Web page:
About Those Memos

In a compelling test of the Obama Administration’s commitment to open records, the ACLU asks Justice Department to release dozens of memos on surveillance and detainee treatment.

This morning the American Civil Liberties Union (ACLU) sent a two-page letter to the Obama Justice Department asking it to turn over dozens of still-secret memos produced by the department’s Office of Legal Counsel (OLC). OLC lawyers develop legal advice for the President and other top executive branch officials. During the Bush Administration, the office is known to have produced a number of controversial legal opinions, including opinions that former President Bush relied upon in defending the legality of harsh interrogation methods that included waterboarding.

“In light of President Obama’s January 21 Memorandum concerning the Freedom of Information Act,” wrote lawyers for ACLU’s National Security Project, “we write to ask that you reconsider the decision to withhold these OLC memos. Releasing the memos would all the public to better understand the legal basis for the Bush administration’s national security policies; to better understand the role that the OLC played in developing, justifying, and advocating those policies; and to participate more meaningfully in the ongoing debate about national security, civil liberties, and human rights. Releasing the memos would also signal to Americans, and to the world, that you intend to turn the page on an era in which the OLC served not as a source of objective legal advice but as a facilitator for the executive’s lawless conduct.”

As the ACLU letter notes, President Obama has already “effectively rescinded” the memos issued by OLC that Bush and other former top administration officials relied upon for developing and implementing the controversial interrogation policies. A concise and informative chronology and index of the main OLC memos on surveillance and detainee treatment has been compiled by Pro Publica and is available here.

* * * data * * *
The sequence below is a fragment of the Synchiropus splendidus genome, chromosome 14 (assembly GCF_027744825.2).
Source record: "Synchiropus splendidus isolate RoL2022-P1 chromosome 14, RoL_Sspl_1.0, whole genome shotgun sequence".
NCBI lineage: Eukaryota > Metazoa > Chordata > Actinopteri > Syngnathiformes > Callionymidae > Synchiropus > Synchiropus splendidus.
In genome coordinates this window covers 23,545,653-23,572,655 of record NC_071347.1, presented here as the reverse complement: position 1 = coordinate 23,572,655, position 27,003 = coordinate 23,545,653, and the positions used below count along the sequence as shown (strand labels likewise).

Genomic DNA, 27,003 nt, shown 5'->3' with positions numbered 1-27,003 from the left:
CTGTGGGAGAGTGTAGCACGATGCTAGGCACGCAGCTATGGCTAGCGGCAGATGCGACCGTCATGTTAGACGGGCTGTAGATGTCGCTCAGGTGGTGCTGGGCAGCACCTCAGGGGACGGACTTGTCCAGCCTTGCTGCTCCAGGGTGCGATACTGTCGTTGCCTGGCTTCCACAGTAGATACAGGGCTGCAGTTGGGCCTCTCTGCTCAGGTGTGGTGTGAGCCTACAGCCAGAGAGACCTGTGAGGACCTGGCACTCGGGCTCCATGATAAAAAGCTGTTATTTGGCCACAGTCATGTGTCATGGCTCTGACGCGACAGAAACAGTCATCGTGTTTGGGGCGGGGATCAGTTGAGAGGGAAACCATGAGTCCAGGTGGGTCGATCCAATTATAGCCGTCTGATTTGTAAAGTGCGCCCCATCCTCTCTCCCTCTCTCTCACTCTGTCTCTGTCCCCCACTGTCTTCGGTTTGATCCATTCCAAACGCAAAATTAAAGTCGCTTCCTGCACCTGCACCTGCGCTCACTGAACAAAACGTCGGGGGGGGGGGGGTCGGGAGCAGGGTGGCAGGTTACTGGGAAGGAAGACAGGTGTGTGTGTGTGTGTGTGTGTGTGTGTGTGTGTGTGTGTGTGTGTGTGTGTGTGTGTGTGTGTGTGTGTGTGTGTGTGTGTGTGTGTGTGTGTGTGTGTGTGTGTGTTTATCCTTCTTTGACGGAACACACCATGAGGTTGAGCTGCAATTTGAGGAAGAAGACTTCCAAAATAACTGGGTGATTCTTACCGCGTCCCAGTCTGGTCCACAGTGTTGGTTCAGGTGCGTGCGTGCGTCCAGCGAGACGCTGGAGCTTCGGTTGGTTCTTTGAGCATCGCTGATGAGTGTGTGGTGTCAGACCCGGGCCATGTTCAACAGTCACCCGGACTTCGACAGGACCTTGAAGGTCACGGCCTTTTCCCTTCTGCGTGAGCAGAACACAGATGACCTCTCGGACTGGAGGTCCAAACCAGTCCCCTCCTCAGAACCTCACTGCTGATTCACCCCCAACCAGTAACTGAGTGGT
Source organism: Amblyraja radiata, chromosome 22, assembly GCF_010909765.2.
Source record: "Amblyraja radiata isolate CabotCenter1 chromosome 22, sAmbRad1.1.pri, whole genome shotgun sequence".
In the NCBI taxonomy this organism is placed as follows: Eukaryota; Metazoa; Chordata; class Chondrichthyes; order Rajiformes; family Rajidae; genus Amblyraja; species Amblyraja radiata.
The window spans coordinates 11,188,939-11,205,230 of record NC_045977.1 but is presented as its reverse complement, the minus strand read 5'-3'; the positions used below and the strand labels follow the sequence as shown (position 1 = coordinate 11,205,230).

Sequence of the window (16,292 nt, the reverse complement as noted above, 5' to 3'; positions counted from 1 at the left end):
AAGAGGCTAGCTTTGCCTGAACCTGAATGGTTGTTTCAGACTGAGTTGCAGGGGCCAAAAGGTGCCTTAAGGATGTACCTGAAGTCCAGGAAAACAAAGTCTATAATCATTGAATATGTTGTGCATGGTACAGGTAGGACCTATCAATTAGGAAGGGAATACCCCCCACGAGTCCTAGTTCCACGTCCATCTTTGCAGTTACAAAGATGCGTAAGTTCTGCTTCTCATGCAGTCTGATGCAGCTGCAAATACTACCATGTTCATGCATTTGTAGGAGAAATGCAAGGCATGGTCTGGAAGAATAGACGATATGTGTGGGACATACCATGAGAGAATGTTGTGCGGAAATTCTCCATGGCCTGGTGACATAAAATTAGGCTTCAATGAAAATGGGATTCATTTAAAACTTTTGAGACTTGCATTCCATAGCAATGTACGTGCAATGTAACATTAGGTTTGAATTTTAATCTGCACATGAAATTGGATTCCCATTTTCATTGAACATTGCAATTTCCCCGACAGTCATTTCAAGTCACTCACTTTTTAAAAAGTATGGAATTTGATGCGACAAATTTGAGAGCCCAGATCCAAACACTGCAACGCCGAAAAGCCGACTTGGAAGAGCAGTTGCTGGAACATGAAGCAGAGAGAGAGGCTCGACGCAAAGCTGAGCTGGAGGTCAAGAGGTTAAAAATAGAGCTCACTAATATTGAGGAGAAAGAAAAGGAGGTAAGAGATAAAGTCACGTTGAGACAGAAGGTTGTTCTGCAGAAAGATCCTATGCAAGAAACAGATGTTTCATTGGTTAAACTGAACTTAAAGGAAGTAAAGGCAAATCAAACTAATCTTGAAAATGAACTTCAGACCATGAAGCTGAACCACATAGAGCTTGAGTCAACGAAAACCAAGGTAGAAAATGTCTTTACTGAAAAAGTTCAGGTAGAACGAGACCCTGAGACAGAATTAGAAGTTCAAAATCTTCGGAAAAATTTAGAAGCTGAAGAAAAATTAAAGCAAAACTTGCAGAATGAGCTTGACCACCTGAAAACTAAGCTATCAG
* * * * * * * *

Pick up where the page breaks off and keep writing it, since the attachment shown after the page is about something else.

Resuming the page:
The alleged politicization of the OLC under the Bush Administration has been a closely followed story, and one that is the subject of a book, The Terror Presidency, by Jack Goldsmith, the former head of the OLC, who resigned the same day in June of 2004 that he withdrew the now-infamous “torture memo” authored by Justice Department lawyer John Yoo two years earlier.

Also, today, veteran journalist Greg Sargent is reporting that Obama has appointed Mary De Rosa, the national security adviser to U.S. Senator Patrick Leahy, as Deputy Counsel to the President for National Security and legal adviser to the National Security Council. Leahy, who chairs the Senate Judiciary Committee, has for several years pushed for the release of the memos that the ACLU cited in its letter to day.

Click here for more information on the ACLU’s National Security Program and its efforts to obtain the OLC memos.

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